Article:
It is believed that historically rising rates of alcohol consumption have contributed to the increase
food + drink
Arts and Entertainment
Kylie performs during her Kiss Me Once tour
musicReview: 26 years on from her first single, the pop princess tries just a bit too hard at London's O2
Have you tried new the Independent Digital Edition apps?
ebooksAn unforgettable anthology of contemporary reportage
Life and Style
fashionEveryone, apparently
The erotic novel Fifty Shades of Grey has already been blamed for a rise in the number of callouts to the fire brigade for people trapped in handcuffs
voicesJustine Elyot: Since Fifty Shades there's no need to be secretive about it — everyone's at it
Arts and Entertainment
A new Banksy entitled 'Art Buff' has appeared in Folkestone, Kent
Life and Style
Playing to win: for Tanith Carey, pictured with Lily, right, and Clio, even simple games had to have an educational purpose
lifeTanith Carey explains what made her take her foot off the gas
Arts and Entertainment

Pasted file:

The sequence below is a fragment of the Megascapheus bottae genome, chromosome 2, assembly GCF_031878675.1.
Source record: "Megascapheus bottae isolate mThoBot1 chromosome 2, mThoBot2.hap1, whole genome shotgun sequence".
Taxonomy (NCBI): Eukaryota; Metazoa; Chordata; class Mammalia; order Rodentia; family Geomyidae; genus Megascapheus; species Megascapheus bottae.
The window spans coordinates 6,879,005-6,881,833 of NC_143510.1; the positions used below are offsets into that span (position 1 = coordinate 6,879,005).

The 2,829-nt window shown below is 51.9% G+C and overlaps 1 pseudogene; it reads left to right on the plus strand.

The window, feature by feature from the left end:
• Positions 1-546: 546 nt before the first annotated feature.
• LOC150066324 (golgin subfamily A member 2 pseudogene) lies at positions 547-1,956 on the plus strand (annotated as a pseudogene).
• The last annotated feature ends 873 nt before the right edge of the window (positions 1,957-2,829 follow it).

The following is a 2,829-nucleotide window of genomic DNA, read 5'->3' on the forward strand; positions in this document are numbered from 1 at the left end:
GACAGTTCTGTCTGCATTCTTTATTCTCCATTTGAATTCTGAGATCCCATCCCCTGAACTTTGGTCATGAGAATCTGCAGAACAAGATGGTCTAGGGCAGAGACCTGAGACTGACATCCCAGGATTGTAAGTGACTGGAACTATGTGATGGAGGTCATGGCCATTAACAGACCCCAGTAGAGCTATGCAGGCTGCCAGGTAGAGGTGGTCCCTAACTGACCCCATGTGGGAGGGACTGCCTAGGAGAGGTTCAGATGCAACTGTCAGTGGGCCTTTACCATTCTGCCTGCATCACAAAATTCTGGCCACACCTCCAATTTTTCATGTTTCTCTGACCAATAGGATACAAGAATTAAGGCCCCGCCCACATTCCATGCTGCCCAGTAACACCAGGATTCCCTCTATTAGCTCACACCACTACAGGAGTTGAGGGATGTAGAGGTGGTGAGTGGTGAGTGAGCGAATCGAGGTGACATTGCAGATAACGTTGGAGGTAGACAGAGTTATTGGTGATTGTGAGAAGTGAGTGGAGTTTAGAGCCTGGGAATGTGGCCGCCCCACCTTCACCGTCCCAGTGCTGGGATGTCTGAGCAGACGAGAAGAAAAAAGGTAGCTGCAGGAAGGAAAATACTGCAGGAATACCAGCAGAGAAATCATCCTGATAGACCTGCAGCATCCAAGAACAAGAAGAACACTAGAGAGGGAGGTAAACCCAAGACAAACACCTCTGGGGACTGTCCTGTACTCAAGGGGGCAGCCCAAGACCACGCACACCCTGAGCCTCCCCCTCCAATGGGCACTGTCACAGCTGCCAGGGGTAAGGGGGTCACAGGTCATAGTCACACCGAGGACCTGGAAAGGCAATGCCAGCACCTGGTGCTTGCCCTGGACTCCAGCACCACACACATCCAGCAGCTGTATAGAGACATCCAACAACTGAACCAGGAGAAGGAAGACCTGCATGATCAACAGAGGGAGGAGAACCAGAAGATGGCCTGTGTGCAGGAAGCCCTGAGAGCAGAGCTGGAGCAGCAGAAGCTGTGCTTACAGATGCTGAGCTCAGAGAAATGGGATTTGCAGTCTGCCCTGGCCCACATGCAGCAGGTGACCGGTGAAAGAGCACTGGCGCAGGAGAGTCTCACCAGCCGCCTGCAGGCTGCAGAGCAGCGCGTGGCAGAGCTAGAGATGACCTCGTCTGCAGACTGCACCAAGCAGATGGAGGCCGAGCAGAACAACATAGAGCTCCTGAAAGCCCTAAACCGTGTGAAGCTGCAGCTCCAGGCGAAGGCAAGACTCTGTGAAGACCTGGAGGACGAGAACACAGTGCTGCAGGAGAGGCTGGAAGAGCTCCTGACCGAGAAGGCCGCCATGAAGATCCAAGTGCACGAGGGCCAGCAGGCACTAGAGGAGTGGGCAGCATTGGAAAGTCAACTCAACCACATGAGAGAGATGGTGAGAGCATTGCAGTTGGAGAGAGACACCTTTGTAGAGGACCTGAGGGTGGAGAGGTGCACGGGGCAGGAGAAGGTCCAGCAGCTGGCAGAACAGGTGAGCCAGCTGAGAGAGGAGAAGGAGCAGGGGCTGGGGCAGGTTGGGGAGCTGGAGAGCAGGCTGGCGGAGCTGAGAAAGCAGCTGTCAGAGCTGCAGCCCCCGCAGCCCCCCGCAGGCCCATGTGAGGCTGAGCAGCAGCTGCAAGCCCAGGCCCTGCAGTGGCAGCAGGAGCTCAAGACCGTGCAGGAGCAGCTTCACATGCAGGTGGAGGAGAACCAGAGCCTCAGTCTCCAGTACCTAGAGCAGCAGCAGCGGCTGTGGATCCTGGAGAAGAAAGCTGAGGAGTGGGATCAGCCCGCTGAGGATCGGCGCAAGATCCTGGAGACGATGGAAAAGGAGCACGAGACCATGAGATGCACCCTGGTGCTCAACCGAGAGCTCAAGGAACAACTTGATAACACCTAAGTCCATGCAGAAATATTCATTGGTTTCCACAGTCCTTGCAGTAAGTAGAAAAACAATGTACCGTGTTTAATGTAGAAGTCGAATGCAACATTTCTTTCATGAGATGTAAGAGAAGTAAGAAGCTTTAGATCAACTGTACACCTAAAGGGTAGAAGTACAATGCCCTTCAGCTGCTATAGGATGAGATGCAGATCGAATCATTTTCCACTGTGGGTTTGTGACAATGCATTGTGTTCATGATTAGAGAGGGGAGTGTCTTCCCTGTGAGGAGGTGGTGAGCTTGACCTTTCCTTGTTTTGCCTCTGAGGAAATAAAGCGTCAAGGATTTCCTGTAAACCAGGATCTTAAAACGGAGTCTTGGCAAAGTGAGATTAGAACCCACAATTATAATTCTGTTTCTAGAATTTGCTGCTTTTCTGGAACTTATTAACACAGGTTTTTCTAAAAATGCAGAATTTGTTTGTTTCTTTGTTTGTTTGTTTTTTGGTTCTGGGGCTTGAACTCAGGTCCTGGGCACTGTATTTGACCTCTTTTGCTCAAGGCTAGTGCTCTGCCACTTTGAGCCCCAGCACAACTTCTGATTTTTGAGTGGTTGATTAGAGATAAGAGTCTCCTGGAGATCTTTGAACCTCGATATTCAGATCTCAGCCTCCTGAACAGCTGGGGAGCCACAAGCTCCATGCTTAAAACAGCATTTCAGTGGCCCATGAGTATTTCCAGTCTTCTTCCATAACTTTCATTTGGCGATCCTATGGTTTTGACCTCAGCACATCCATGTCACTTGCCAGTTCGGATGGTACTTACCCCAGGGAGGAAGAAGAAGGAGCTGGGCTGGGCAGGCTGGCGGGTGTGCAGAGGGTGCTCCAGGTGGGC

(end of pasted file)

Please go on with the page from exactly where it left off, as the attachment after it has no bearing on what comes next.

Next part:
The White Sails Hospital and Spa is to be built in the new Tunisia Economic City.
architectureRussian billionaire designs boat-shaped hospital for new Dubai-style Tunisia Economic City
Husain Abdullah returns an interception off Tom Brady for a touchdown
nflLeague has rules against 'sliding to ground on knees'
Arts and Entertainment
Critics say Kipling showed loathing for India's primitive villagers in The Jungle Book
filmChristopher Walken, Bill Murray, Scarlett Johanssen Idris Elba, Andy Serkis, Benedict Cumberbatch, Cate Blanchett and Christian Bale
Life and Style
Latest stories from i100
Have you tried new the Independent Digital Edition apps?
Independent Dating

By clicking 'Search' you
are agreeing to our
Terms of Use.

iJobs Job Widget
iJobs General

Maths Teacher

£21000 - £35000 per annum: Randstad Education Cambridge: Maths teacher require...

KS1 Teacher

£21500 - £31500 per day: Randstad Education Chelmsford: Would you like to work...

Java Developer - web services, XML and API

£330 - £350 Per Day: Clearwater People Solutions Ltd: Our client based in Lond...

Maths Teacher

Negotiable: Randstad Education Reading: Maths Teacher required to teach Furthe...

Day In a Page

Isis is an hour from Baghdad, the Iraq army has little chance against it, and air strikes won't help

Isis an hour away from Baghdad -

and with no sign of Iraq army being able to make a successful counter-attack
Turner Prize 2014 is frustratingly timid

Turner Prize 2014 is frustratingly timid

The exhibition nods to rich and potentially brilliant ideas, but steps back